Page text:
Digital Knives are Still Knives: The Affordances of Social Media for a Repressed Opposition Against an Entrenched Authoritarian Regime in Azerbaijan
Chapter 16 in: Axel Bruns, et al. ed. The Routledge Companion to Social Media and Politics, Routledge, 2015; pp.235-247.
Posted: 28 Dec 2016
Date Written: 2015
Twenty-ﬁrst century authoritarian regimes manage and deter dissent in less overt forceful ways than in the past, instead using more creative methods for repression of those that oppose them. Some argue that information and communication technologies can provide new opportunities for oppositionists to overcome barriers. This case study of authoritarian Azerbaijan will look at the challenges that regime critics face and how technology and social media can be leveraged to overcome these challenges, especially due to reduced costs of content creation and distribution as well as organising without co-location. We identity six ways that the Azerbaijani opposition is repressed:
(1) The opposition cannot be elected or engage with the formal political process;
(2) it can-not communicate with citizens because of strict media control;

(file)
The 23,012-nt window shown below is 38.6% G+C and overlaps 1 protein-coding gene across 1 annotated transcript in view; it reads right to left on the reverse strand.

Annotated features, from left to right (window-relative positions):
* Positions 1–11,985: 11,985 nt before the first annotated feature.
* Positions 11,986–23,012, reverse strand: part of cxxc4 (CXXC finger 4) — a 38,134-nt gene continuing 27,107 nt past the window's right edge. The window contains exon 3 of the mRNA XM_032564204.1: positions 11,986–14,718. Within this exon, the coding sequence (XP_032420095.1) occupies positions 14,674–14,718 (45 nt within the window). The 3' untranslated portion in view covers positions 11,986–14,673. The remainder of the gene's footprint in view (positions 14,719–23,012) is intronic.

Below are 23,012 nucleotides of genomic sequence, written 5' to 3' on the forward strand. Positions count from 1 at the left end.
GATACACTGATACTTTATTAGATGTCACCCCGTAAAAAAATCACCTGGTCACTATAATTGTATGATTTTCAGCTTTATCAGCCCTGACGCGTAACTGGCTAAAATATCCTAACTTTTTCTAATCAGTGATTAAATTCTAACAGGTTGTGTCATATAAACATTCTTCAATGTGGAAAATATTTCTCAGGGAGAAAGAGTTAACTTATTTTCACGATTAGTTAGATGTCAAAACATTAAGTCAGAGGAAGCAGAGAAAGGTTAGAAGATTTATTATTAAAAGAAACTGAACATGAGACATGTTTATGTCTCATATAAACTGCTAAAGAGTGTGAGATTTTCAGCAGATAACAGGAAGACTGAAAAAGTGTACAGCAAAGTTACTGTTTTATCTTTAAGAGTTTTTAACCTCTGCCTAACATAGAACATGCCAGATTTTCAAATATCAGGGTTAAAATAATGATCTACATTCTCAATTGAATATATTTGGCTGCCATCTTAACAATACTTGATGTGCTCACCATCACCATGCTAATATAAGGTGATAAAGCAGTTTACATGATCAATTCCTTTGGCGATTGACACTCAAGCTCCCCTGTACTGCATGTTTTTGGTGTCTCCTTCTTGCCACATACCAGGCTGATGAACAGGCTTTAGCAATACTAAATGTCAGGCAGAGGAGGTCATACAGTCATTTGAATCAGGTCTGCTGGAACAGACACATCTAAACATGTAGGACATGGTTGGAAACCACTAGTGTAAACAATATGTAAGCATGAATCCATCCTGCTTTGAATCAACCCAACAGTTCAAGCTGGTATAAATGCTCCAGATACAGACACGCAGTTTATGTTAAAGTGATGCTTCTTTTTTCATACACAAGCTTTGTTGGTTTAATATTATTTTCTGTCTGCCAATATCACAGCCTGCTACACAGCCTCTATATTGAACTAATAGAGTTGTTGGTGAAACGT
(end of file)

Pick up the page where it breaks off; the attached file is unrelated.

(3) it cannot freely assemble or rent ofﬁces;
(4) individuals face tremendous harassment;
(5) it has internal capacity challenges; and
(6) it lacks credibility with the general population.
We then address affordances of technology and social media for each of these challenges. Despite the affordances of technology, we ﬁnd that in Azerbaijan the challenges faced by the opposition remain (and may even be ampliﬁed) in the era of social media. Social media are not empowering oppositionists because the increased visibility and surveillance of opinions shared on social media silences rather than empowers, online activities are swiftly and severely punished, and there is greater competition amongst opposition personalities due to social media creating a new space for opposition outside of the traditional parties.
Keywords: political regimes, opposition, social media, Azerbaijan
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